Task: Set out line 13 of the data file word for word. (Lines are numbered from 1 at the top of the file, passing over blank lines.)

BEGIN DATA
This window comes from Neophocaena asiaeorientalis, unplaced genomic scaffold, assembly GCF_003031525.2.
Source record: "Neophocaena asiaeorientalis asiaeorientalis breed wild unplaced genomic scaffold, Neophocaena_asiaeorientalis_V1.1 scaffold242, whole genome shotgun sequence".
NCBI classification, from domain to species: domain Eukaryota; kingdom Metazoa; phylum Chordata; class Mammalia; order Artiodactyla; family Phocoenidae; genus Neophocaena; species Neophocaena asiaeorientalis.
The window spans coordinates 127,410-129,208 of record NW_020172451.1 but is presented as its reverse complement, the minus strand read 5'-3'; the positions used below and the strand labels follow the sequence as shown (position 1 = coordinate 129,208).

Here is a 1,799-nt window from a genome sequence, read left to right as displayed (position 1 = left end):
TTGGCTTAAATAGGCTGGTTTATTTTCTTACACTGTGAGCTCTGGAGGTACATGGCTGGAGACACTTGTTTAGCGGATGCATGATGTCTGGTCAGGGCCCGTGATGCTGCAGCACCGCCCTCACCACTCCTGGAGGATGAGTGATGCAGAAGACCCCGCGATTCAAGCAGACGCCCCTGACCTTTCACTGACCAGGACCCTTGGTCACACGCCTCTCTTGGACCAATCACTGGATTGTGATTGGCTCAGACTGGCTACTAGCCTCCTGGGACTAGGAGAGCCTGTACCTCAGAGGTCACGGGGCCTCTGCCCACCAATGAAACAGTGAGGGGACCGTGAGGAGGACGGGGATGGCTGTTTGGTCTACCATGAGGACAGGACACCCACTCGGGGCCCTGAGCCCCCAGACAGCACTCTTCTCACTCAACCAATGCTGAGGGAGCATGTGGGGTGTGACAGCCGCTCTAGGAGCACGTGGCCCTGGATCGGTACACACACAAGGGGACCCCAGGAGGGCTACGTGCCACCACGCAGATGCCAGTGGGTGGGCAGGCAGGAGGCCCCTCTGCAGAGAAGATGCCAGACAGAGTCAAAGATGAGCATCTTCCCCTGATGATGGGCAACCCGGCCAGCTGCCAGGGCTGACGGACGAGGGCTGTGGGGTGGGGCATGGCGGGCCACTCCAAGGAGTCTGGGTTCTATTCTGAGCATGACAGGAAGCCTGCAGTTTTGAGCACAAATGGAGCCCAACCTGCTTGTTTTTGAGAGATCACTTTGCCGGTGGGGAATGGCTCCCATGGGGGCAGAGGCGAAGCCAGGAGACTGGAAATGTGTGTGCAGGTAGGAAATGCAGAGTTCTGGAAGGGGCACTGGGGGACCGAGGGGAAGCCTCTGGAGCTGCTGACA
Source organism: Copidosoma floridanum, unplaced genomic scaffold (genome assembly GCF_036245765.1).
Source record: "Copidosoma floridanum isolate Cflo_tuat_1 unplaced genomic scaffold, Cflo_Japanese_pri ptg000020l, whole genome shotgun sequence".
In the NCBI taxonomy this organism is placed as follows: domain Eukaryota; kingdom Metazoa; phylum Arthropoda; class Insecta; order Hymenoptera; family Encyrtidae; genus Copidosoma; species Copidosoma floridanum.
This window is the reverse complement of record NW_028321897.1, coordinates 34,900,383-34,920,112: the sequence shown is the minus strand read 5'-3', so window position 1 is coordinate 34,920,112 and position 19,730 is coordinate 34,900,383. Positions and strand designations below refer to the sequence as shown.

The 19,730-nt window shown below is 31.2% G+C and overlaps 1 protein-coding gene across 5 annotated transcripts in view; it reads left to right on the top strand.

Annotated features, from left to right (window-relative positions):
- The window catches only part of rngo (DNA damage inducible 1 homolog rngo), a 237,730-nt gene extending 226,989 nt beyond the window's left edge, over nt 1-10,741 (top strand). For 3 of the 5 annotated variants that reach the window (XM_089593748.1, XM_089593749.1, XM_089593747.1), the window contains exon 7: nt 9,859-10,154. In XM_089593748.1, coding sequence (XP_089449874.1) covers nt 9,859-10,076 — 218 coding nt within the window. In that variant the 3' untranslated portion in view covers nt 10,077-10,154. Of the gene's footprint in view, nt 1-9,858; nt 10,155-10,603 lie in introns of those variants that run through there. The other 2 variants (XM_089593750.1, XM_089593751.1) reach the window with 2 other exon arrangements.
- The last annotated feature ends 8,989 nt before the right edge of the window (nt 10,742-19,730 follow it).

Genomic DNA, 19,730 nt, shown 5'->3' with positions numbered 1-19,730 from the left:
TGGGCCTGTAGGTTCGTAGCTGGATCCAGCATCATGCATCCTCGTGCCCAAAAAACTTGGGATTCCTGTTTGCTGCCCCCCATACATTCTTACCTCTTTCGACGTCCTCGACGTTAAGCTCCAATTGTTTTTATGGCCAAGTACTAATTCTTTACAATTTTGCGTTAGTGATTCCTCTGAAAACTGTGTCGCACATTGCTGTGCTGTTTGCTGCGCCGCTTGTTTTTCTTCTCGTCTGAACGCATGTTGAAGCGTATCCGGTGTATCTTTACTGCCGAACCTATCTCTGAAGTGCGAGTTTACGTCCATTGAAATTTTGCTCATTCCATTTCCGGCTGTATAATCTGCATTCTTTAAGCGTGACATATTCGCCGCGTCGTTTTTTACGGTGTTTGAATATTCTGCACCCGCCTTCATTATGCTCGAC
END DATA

- The window catches only part of rngo (DNA damage inducible 1 homolog rngo), a 237,730-nt gene extending 226,989 nt beyond the window's left edge, over nt 1-10,741 (top strand). For 3 of the 5 annotated variants that reach the window (XM_089593748.1, XM_089593749.1, XM_089593747.1), the window contains exon 7: nt 9,859-10,154. In XM_089593748.1, coding sequence (XP_089449874.1) covers nt 9,859-10,076 — 218 coding nt within the window. In that variant the 3' untranslated portion in view covers nt 10,077-10,154. Of the gene's footprint in view, nt 1-9,858; nt 10,155-10,603 lie in introns of those variants that run through there. The other 2 variants (XM_089593750.1, XM_089593751.1) reach the window with 2 other exon arrangements.